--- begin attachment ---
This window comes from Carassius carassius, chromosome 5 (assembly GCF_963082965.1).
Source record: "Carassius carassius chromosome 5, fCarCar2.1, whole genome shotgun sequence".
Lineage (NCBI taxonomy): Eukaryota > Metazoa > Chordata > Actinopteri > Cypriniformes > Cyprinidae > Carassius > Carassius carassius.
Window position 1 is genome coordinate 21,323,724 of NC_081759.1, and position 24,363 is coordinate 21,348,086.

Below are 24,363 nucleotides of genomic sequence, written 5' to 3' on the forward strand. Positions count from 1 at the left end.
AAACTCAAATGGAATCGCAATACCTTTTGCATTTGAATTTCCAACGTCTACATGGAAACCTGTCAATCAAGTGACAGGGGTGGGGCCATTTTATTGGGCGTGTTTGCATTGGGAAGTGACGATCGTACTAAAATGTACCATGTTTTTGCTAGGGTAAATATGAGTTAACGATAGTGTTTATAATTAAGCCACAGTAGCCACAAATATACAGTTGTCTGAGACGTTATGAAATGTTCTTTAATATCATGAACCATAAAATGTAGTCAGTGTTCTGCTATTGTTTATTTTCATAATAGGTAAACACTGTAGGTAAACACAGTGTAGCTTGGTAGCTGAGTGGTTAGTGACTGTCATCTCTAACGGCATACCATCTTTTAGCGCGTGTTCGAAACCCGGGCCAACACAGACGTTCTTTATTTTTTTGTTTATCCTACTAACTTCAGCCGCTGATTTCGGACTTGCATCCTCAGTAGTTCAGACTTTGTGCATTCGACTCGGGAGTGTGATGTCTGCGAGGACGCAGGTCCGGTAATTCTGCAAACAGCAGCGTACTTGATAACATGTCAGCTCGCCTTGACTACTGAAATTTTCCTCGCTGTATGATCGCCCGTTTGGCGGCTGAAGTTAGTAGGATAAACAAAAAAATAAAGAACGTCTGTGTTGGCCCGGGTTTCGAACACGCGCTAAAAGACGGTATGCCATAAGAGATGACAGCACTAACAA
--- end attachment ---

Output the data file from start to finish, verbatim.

This window comes from Carassius carassius, chromosome 5 (assembly GCF_963082965.1).
Source record: "Carassius carassius chromosome 5, fCarCar2.1, whole genome shotgun sequence".
Lineage (NCBI taxonomy): Eukaryota > Metazoa > Chordata > Actinopteri > Cypriniformes > Cyprinidae > Carassius > Carassius carassius.
Window position 1 is genome coordinate 21,323,724 of NC_081759.1, and position 24,363 is coordinate 21,348,086.

Below are 24,363 nucleotides of genomic sequence, written 5' to 3' on the forward strand. Positions count from 1 at the left end.
AAACTCAAATGGAATCGCAATACCTTTTGCATTTGAATTTCCAACGTCTACATGGAAACCTGTCAATCAAGTGACAGGGGTGGGGCCATTTTATTGGGCGTGTTTGCATTGGGAAGTGACGATCGTACTAAAATGTACCATGTTTTTGCTAGGGTAAATATGAGTTAACGATAGTGTTTATAATTAAGCCACAGTAGCCACAAATATACAGTTGTCTGAGACGTTATGAAATGTTCTTTAATATCATGAACCATAAAATGTAGTCAGTGTTCTGCTATTGTTTATTTTCATAATAGGTAAACACTGTAGGTAAACACAGTGTAGCTTGGTAGCTGAGTGGTTAGTGACTGTCATCTCTAACGGCATACCATCTTTTAGCGCGTGTTCGAAACCCGGGCCAACACAGACGTTCTTTATTTTTTTGTTTATCCTACTAACTTCAGCCGCTGATTTCGGACTTGCATCCTCAGTAGTTCAGACTTTGTGCATTCGACTCGGGAGTGTGATGTCTGCGAGGACGCAGGTCCGGTAATTCTGCAAACAGCAGCGTACTTGATAACATGTCAGCTCGCCTTGACTACTGAAATTTTCCTCGCTGTATGATCGCCCGTTTGGCGGCTGAAGTTAGTAGGATAAACAAAAAAATAAAGAACGTCTGTGTTGGCCCGGGTTTCGAACACGCGCTAAAAGACGGTATGCCATAAGAGATGACAGCACTAACAA